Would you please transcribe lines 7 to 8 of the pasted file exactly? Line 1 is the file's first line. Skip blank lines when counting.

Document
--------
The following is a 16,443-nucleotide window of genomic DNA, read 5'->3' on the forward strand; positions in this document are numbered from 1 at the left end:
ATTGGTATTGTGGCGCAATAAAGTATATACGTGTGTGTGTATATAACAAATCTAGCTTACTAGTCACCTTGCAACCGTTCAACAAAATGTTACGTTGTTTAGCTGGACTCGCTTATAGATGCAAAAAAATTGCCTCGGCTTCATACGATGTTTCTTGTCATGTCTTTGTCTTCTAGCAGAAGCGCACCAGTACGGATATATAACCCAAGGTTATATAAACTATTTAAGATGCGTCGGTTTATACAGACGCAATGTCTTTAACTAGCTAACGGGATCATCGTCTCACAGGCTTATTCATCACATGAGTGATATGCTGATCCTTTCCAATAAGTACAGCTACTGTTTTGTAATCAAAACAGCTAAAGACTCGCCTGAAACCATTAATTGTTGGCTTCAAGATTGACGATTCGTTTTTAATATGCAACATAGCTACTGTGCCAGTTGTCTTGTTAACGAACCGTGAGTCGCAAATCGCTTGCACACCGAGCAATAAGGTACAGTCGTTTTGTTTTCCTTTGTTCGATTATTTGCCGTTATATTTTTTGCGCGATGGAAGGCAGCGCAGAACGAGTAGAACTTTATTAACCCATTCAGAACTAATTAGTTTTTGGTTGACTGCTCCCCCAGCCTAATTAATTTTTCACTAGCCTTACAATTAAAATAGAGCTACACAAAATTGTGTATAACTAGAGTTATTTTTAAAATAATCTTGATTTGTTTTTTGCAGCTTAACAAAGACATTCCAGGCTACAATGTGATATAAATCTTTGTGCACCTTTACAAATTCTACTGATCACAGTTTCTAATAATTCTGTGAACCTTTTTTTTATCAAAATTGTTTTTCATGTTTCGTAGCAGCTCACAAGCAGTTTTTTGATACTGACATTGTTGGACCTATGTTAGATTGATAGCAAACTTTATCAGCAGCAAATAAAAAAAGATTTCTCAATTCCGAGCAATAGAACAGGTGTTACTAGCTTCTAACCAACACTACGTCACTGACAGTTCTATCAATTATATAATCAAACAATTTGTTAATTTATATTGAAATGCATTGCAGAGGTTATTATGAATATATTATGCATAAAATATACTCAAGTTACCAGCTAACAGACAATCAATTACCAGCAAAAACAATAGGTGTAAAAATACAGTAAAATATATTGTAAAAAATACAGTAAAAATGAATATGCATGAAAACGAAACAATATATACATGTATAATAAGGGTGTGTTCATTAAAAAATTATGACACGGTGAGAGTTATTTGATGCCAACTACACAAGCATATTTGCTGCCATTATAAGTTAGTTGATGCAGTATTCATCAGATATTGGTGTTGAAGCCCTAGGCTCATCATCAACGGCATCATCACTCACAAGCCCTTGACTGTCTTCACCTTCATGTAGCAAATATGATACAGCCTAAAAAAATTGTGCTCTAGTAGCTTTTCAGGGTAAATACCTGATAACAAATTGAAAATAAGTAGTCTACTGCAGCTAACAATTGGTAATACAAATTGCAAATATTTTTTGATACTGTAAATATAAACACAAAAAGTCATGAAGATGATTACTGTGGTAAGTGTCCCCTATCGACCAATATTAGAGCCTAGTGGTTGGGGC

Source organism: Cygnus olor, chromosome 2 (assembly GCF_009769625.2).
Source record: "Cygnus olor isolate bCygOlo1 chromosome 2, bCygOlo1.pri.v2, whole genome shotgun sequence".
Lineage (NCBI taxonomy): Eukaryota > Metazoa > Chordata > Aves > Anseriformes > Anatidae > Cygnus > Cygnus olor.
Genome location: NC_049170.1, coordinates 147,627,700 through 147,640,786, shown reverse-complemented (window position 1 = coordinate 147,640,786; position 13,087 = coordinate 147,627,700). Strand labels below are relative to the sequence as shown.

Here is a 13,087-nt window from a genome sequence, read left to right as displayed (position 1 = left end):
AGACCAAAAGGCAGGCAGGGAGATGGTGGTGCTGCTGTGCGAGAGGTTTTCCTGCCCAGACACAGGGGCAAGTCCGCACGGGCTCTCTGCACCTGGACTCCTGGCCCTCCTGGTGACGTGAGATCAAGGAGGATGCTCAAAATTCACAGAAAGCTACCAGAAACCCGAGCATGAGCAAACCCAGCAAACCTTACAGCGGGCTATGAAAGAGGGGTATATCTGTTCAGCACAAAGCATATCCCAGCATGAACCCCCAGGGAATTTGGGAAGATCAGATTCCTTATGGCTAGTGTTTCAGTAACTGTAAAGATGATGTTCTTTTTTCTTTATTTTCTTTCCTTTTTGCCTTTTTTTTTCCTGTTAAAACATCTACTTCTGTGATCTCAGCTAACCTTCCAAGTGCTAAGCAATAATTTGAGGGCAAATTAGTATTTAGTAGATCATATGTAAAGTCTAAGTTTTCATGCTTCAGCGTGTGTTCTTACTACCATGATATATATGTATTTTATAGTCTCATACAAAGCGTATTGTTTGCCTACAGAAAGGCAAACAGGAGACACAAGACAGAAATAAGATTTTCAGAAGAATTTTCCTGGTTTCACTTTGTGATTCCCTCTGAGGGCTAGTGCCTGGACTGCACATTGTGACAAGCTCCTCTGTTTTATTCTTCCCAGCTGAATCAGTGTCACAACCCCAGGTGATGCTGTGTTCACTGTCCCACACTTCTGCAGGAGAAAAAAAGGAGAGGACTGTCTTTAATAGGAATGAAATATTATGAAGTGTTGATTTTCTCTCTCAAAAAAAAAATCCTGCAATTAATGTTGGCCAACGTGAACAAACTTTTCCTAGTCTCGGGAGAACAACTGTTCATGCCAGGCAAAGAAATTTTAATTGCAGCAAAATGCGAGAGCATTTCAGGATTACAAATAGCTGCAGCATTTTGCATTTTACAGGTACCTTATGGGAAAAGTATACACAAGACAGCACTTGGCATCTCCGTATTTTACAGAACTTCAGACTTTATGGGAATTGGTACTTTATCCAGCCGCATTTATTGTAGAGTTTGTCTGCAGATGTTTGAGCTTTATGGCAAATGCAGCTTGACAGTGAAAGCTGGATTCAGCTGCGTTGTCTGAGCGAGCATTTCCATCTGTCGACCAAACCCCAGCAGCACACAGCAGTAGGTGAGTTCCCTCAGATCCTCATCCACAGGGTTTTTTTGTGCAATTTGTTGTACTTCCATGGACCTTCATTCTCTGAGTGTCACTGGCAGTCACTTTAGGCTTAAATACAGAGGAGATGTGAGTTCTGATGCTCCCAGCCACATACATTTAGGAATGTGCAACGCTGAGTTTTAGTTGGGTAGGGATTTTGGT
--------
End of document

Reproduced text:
Here is a 13,087-nt window from a genome sequence, read left to right as displayed (position 1 = left end):
AGACCAAAAGGCAGGCAGGGAGATGGTGGTGCTGCTGTGCGAGAGGTTTTCCTGCCCAGACACAGGGGCAAGTCCGCACGGGCTCTCTGCACCTGGACTCCTGGCCCTCCTGGTGACGTGAGATCAAGGAGGATGCTCAAAATTCACAGAAAGCTACCAGAAACCCGAGCATGAGCAAACCCAGCAAACCTTACAGCGGGCTATGAAAGAGGGGTATATCTGTTCAGCACAAAGCATATCCCAGCATGAACCCCCAGGGAATTTGGGAAGATCAGATTCCTTATGGCTAGTGTTTCAGTAACTGTAAAGATGATGTTCTTTTTTCTTTATTTTCTTTCCTTTTTGCCTTTTTTTTTCCTGTTAAAACATCTACTTCTGTGATCTCAGCTAACCTTCCAAGTGCTAAGCAATAATTTGAGGGCAAATTAGTATTTAGTAGATCATATGTAAAGTCTAAGTTTTCATGCTTCAGCGTGTGTTCTTACTACCATGATATATATGTATTTTATAGTCTCATACAAAGCGTATTGTTTGCCTACAGAAAGGCAAACAGGAGACACAAGACAGAAATAAGATTTTCAGAAGAATTTTCCTGGTTTCACTTTGTGATTCCCTCTGAGGGCTAGTGCCTGGACTGCACATTGTGACAAGCTCCTCTGTTTTATTCTTCCCAGCTGAATCAGTGTCACAACCCCAGGTGATGCTGTGTTCACTGTCCCACACTTCTGCAGGAGAAAAAAAGGAGAGGACTGTCTTTAATAGGAATGAAATATTATGAAGTGTTGATTTTCTCTCTCAAAAAAAAAATCCTGCAATTAATGTTGGCCAACGTGAACAAACTTTTCCTAGTCTCGGGAGAACAACTGTTCATGCCAGGCAAAGAAATTTTAATTGCAGCAAAATGCGAGAGCATTTCAGGATTACAAATAGCTGCAGCATTTTGCATTTTACAGGTACCTTATGGGAAAAGTATACACAAGACAGCACTTGGCATCTCCGTATTTTACAGAACTTCAGACTTTATGGGAATTGGTACTTTATCCAGCCGCATTTATTGTAGAGTTTGTCTGCAGATGTTTGAGCTTTATGGCAAATGCAGCTTGACAGTGAAAGCTGGATTCAGCTGCGTTGTCTGAGCGAGCATTTCCATCTGTCGACCAAACCCCAGCAGCACACAGCAGTAGGTGAGTTCCCTCAGATCCTCATCCACAGGGTTTTTTTGTGCAATTTGTTGTACTTCCATGGACCTTCATTCTCTGAGTGTCACTGGCAGTCACTTTAGGCTTAAATACAGAGGAGATGTGAGTTCTGATGCTCCCAGCCACATACATTTAGGAATGTGCAACGCTGAGTTTTAGTTGGGTAGGGATTTTGGT